Not to be outdone Sauber threw a party that night too, but seemed to have forgotten to invite anyone - they had tiki torches fuming into the sky and giant speakers pumping ear-achingly bad Europop in front of their team area, a large spread of food and a chef serving exactly zero people. "I've had an idea," Will yelled as we rushed past the empty room, "let's go get drunk - if I have to stay here much longer I may hurt someone, and I'm worried it will turn out to be me."
I collected Bira and we drove to the nearby town that Will was staying in, bringing a young journalist, Ali, along with us for the numbers. Tall and beanpole thin, he has the nervous laugh of someone new to a group and unsure of the humour protocol. We wandered around until we found a Mexican restaurant someone had wrongly recommended to Will, and we Englished through the ordering.
"What is everyone up to for the next few weeks?" Ali eagered into the conversation.
"I've got a new computer game that I can't work," I stated. "I'm going to continue not knowing how to play it, at length."
"I'm going to bed," Bira woozed, dreamily. "I'm going to sleep, and then I'm going to continue to."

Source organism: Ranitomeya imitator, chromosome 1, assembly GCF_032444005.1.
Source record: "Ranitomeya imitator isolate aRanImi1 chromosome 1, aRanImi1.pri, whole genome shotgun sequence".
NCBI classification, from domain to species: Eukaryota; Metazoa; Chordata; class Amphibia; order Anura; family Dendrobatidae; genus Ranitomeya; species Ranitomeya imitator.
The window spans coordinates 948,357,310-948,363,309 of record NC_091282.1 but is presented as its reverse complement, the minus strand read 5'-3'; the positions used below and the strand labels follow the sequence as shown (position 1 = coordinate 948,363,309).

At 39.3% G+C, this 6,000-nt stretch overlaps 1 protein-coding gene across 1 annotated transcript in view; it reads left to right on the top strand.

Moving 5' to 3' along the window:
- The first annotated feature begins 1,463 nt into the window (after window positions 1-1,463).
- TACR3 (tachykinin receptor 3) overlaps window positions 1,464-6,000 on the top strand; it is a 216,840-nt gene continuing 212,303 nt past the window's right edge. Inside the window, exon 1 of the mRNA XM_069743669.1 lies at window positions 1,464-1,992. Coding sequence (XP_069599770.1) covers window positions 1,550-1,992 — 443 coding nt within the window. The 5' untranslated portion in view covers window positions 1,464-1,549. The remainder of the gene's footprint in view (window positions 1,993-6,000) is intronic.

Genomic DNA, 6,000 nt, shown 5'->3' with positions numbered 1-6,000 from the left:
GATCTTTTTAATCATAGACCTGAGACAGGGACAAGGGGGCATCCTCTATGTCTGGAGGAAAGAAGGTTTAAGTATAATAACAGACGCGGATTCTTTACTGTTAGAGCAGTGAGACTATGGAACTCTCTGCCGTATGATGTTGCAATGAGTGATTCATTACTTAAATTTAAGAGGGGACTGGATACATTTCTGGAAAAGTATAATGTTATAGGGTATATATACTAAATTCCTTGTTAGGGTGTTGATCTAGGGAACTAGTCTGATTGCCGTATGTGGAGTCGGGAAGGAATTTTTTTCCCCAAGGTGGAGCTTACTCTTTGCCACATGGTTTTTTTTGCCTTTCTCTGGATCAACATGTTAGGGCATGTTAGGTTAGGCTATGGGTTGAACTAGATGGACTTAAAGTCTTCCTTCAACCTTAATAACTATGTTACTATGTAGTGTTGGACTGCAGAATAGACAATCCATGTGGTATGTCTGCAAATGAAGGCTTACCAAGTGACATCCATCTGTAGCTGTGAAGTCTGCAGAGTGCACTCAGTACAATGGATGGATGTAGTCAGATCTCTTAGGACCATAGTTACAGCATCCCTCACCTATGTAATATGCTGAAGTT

"I'm off to Spain for a week," noted Will. "My flatmates are all going out there, and I've got a place about half an hour away from them. Hey, remember when we came here last year?"
"Er," Ali stammered, "I don't. How was it?"
"It was crap then, too. Can I go home yet?"
"23 hours to go."
I thought about some of the goings on we'd gone on with at other races - drinking until the sun came up in a small bar to the sounds of Japanese pop music and constant giggling, laughing at Bira as she swooned over French movie stars, consuming questionable curries in Kuala Lumpur and Montreal, being invited to parties with the lights of Budapest or the harbour of Monaco as an active wallpaper, the seething mass of people in an Arabic market, drunkenly karaoking with poorly voiced drivers - and none of it was Germany.
A waitress Brunhilda-ed her way over to inform us that we could no longer drink outside, and then pulled all of the chairs away to punctuate her point. We didn't have the strength to argue, so we dribbled away. "Tell me Hungary will be better" Will sighed, without rancour, as we rounded towards the car.
"Hungary will be better."
"I'm holding you to that. You will be financially liable if you fail."
"But I don't have any money."
"Best make it work then."
We drove back to the hotel. We got lost. Getting lost has lost its charm.